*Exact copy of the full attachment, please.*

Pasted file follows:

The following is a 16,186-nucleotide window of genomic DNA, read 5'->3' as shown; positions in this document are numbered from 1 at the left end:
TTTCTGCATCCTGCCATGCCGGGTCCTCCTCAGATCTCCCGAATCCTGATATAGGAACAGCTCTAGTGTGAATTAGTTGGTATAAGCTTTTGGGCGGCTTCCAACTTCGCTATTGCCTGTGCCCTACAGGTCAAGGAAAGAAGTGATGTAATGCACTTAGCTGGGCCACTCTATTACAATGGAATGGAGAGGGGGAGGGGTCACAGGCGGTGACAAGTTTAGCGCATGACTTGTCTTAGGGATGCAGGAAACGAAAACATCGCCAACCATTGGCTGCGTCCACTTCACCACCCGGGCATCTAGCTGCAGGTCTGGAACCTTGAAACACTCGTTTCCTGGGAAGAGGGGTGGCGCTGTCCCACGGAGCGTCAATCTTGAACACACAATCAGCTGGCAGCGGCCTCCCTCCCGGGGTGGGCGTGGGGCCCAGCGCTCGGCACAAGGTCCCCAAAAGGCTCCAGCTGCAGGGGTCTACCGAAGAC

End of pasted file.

The following is a 16,186-nucleotide window of genomic DNA, read 5'->3' as shown; positions in this document are numbered from 1 at the left end:
TTTCTGCATCCTGCCATGCCGGGTCCTCCTCAGATCTCCCGAATCCTGATATAGGAACAGCTCTAGTGTGAATTAGTTGGTATAAGCTTTTGGGCGGCTTCCAACTTCGCTATTGCCTGTGCCCTACAGGTCAAGGAAAGAAGTGATGTAATGCACTTAGCTGGGCCACTCTATTACAATGGAATGGAGAGGGGGAGGGGTCACAGGCGGTGACAAGTTTAGCGCATGACTTGTCTTAGGGATGCAGGAAACGAAAACATCGCCAACCATTGGCTGCGTCCACTTCACCACCCGGGCATCTAGCTGCAGGTCTGGAACCTTGAAACACTCGTTTCCTGGGAAGAGGGGTGGCGCTGTCCCACGGAGCGTCAATCTTGAACACACAATCAGCTGGCAGCGGCCTCCCTCCCGGGGTGGGCGTGGGGCCCAGCGCTCGGCACAAGGTCCCCAAAAGGCTCCAGCTGCAGGGGTCTACCGAAGAC